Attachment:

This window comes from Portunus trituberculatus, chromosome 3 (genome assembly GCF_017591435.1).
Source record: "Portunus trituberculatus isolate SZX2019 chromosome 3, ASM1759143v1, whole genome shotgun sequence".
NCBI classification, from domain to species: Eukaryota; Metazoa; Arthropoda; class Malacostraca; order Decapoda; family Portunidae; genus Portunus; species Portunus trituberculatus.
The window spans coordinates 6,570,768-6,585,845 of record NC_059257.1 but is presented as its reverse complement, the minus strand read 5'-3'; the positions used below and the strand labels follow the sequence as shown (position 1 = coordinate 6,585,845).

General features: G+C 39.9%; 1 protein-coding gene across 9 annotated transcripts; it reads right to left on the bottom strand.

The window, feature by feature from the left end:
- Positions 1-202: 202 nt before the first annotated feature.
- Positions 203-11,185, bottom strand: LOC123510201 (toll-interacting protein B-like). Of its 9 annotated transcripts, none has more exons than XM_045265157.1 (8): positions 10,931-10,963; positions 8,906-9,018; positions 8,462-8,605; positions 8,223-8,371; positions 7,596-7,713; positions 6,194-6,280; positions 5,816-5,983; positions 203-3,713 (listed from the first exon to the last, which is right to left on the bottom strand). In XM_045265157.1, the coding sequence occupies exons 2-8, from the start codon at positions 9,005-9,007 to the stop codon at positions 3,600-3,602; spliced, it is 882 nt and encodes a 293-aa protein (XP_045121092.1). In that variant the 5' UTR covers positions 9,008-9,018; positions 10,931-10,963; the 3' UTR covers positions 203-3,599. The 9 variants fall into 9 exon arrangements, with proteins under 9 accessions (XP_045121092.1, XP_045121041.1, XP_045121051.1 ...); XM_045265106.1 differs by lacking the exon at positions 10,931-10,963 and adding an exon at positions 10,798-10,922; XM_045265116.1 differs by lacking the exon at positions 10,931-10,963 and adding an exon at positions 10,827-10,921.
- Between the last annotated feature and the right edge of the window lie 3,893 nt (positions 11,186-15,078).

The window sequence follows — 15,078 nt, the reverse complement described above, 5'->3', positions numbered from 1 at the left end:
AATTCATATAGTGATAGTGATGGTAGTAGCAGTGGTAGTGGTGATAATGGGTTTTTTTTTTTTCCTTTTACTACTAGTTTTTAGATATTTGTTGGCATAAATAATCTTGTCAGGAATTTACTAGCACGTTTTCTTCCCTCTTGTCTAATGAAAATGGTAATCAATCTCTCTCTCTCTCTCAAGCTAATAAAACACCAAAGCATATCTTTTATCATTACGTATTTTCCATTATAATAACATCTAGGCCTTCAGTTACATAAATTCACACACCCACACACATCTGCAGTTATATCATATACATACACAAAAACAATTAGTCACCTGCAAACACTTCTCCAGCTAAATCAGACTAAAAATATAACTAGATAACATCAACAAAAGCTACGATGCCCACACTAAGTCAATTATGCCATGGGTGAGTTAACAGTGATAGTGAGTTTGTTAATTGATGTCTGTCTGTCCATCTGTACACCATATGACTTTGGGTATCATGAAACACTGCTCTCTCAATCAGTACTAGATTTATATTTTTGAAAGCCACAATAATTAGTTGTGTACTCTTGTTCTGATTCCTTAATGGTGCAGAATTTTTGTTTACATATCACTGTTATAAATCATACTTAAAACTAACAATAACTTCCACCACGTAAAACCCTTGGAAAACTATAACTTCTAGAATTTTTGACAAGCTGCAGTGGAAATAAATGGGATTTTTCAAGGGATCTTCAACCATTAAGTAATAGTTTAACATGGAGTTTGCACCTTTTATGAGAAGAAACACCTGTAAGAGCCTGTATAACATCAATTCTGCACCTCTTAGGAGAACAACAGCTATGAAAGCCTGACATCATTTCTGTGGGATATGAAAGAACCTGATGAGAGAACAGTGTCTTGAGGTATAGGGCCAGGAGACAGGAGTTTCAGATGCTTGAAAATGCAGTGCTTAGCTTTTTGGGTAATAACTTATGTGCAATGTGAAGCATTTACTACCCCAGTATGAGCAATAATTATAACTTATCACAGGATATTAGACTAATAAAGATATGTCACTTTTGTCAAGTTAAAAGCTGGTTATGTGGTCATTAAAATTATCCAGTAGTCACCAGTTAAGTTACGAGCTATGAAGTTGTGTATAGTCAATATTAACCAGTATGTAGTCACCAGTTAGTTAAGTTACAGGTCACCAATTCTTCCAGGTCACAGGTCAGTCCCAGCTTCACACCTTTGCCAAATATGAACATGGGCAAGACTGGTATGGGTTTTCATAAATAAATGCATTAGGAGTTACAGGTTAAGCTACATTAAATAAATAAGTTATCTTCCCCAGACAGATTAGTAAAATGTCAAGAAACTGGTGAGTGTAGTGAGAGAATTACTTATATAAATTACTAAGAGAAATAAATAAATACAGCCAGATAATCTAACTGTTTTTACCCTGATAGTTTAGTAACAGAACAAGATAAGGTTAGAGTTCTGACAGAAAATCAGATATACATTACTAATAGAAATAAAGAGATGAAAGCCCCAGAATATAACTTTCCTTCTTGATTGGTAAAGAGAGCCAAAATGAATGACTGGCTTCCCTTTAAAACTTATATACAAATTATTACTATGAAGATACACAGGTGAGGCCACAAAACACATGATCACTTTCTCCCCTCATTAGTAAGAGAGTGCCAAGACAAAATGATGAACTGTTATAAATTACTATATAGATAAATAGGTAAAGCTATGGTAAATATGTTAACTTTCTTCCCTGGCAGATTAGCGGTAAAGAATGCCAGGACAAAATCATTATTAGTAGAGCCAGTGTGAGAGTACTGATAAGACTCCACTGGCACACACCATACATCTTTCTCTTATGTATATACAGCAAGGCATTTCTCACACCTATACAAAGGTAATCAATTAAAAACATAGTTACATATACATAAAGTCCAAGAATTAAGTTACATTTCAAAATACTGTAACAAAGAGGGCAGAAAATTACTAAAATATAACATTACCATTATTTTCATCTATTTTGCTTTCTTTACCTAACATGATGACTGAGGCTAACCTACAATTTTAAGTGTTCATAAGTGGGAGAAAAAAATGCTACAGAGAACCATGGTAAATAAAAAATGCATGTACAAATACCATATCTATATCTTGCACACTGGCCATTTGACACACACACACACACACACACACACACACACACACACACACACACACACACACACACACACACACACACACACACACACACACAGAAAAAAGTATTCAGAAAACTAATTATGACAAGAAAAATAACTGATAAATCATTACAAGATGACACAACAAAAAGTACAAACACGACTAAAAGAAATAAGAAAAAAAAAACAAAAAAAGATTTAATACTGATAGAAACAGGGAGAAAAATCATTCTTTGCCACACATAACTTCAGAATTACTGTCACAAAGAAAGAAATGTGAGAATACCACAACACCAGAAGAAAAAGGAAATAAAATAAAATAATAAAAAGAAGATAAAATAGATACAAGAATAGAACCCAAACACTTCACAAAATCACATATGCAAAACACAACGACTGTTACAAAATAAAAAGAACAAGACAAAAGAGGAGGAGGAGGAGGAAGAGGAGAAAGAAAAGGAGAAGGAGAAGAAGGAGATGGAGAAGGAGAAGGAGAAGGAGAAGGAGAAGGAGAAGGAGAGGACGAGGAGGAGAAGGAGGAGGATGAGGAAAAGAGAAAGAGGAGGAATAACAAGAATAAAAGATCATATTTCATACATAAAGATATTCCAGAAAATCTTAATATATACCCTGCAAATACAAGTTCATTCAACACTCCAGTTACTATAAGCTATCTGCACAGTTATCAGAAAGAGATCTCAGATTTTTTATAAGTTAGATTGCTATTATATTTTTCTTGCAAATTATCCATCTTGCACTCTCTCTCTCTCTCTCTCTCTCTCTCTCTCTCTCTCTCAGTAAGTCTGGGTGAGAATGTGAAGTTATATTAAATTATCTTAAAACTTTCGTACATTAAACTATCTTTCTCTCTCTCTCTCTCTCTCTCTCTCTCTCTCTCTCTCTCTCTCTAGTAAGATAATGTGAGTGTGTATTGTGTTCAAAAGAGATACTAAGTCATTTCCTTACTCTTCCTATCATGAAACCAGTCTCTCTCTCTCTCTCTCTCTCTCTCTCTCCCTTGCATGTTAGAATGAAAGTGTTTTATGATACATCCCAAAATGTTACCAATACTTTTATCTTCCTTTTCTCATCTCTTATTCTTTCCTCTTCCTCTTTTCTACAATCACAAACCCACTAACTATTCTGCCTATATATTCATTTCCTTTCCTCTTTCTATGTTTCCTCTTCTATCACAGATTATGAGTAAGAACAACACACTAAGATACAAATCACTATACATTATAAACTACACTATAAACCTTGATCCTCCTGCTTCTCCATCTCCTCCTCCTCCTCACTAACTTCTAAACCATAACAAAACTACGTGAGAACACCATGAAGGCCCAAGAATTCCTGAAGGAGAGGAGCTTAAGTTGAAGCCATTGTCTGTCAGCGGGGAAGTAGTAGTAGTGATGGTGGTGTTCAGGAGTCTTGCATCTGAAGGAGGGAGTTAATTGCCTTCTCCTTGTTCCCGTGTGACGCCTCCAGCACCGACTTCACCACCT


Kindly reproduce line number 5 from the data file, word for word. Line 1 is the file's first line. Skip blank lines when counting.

General features: G+C 39.9%; 1 protein-coding gene across 9 annotated transcripts; it reads right to left on the bottom strand.